Interview with Kristin Werner by Hanan Awaad
I met her at an event for business women in Kitchener, Ontario; tall, graceful with a bright smile. We talked about many things, her love of dancing and her passion for empowering her students.
Q. Kristin, you are the founder of Star Performance Academy, what made you take the decision to start your dance and music academy?
I’ve been singing and dancing as long as I remember. I know how an education in the performing arts benefitted me. As I began teaching in my teenage years and I was hooked, when I saw what it did for my students. I chose to offer dance, music and acting in one place, because of the amount of time I spent in a car going from lesson to lesson. My hope is that families can put more lessons back to back, in one location, making more time for family.
Q. Was it an easy decision?
At the time, I knew it was what I wanted to do, but the logistics were a question mark. Would people want to study with me, work with me? Those were big questions, but I knew I had to try!
Your Academy won Gold awards several times within the Region of Waterloo. What are the factors that contributed and helped you build a reputable business in such a competitive environment?
Our ‘Star Family’ might better be able to answer this question. I hear that we have a family atmosphere that is easy to be around, instructors that the students enjoy, and parents feel we are organized which is helpful too. I want to see our students progressing, learning and having fun, and our families that make the Star Family feel welcome and heard.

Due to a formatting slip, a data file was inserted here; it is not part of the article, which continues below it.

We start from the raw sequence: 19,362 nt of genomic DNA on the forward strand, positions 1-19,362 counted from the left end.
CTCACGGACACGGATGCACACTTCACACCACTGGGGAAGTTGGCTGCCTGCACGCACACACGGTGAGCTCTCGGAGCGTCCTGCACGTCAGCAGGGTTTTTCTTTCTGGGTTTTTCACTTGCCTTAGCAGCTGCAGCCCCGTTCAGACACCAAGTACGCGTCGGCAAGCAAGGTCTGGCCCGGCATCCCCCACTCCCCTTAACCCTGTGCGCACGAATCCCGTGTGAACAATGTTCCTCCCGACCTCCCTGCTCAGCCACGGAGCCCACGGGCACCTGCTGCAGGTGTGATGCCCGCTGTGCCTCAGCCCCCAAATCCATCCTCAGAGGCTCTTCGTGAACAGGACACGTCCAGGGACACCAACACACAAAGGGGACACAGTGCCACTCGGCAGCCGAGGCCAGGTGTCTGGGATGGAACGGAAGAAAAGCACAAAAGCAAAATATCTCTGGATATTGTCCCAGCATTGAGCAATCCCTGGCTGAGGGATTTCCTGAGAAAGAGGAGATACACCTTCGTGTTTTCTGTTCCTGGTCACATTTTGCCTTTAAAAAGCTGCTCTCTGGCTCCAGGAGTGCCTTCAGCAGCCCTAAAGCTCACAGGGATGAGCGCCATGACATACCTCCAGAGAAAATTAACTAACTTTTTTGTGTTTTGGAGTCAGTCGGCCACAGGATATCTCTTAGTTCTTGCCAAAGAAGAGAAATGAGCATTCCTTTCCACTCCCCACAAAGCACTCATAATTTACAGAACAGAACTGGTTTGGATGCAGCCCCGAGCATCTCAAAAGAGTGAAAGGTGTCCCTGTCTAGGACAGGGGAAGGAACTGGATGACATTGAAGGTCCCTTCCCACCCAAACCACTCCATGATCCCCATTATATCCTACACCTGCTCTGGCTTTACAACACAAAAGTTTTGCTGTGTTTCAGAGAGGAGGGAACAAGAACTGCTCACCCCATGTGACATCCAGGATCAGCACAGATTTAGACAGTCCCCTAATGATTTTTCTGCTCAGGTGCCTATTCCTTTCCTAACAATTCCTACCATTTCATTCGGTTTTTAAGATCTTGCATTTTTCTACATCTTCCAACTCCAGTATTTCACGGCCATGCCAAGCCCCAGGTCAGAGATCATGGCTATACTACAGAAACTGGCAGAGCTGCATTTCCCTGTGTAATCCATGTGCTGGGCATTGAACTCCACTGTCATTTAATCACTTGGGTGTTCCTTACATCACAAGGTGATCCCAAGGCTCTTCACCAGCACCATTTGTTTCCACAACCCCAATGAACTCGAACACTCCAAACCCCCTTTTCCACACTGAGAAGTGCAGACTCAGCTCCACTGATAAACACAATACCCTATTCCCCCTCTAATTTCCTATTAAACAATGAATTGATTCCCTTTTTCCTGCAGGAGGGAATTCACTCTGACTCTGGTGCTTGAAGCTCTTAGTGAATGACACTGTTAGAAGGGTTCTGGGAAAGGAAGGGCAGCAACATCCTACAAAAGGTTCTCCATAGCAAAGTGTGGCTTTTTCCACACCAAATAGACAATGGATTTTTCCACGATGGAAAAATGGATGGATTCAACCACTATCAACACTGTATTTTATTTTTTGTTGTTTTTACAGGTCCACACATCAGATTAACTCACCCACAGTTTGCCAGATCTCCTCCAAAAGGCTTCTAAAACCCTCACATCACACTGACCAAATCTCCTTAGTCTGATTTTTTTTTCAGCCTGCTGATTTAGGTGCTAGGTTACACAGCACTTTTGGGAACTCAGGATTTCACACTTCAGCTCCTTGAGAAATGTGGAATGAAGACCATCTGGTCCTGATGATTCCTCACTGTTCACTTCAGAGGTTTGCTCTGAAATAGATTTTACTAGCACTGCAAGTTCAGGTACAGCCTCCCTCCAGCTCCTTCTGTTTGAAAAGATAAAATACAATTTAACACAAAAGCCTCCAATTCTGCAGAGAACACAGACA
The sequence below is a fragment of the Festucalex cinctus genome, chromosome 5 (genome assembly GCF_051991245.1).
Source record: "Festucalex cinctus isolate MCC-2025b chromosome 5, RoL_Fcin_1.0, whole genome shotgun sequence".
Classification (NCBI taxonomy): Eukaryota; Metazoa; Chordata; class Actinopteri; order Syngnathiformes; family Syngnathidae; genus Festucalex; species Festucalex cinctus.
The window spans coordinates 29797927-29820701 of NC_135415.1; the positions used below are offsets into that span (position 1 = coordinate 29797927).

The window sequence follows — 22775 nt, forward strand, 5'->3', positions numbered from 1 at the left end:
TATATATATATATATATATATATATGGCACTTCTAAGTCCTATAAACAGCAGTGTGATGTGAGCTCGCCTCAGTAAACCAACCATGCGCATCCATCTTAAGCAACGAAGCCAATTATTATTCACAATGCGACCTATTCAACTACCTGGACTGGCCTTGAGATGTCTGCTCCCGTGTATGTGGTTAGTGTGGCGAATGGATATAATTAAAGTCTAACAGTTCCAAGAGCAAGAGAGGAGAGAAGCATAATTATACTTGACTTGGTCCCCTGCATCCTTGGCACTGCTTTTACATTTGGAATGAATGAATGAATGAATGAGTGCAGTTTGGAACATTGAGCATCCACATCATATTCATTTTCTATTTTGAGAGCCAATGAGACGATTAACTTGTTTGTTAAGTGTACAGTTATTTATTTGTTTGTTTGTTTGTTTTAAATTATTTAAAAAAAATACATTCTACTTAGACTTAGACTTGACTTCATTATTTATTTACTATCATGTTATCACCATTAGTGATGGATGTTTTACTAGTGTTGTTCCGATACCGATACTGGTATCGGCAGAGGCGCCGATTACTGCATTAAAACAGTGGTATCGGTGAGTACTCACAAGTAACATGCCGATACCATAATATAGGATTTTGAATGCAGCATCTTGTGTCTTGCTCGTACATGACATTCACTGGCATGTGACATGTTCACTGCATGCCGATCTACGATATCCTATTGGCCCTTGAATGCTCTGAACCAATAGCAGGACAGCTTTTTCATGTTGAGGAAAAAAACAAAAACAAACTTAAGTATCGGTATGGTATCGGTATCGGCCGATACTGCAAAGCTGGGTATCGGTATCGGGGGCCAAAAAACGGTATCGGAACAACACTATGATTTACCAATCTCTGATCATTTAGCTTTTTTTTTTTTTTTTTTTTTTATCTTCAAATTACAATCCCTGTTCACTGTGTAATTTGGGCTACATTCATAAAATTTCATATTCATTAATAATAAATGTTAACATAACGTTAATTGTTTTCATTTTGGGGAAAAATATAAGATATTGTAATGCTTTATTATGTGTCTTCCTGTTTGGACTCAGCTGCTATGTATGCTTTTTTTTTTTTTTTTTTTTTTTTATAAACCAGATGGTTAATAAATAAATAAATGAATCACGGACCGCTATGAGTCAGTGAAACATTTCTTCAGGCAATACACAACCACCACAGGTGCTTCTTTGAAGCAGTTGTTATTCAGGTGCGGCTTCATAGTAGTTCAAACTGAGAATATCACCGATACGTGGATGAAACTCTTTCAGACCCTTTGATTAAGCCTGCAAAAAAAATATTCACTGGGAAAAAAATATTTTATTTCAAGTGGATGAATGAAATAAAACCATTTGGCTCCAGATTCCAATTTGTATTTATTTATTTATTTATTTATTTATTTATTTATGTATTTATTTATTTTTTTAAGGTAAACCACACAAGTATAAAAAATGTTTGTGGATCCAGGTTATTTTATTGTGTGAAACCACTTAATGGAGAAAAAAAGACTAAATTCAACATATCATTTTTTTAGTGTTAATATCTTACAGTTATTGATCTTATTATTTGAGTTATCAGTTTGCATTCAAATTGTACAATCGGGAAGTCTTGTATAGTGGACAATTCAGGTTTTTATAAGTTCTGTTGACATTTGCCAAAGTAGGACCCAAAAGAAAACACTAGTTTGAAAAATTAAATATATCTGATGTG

Q. Do you consider yourself a good leader?
Strangely, that word isn’t common in my internal vocabulary. I feel as though I have a strong team of staff and instructors and enjoy input and expertise from all. I’m always out looking for new systems, opportunities and programs for the studio and am eager to hear what my team thinks and how it could benefit them in their work with our families and students. As for leading my students, that is natural with the structure of the class. I like to inspire them to lead themselves toward their goals.
Q. You have developed a unique approach to teaching dance and music and coaching kids, you name it “heart-centred approach to competitive dance,” tell us more about your approach and what made you think that we need a new approach to competitive dance?
In my experience, I am still surprised by the amount of “toughen-them-up” approach to teaching our kids in competitive dance. For me, I hope to inspire my students to want to better themselves in their art and look ahead to their goals, reaching them with hard work and to take pride in themselves. I can only do that if I teach from the heart and work to inspire my students to lead with theirs through their training. I don’t want them to fear failure; I want them to love every step of the journey along the way.
Originally posted 2017-03-10 16:43:07.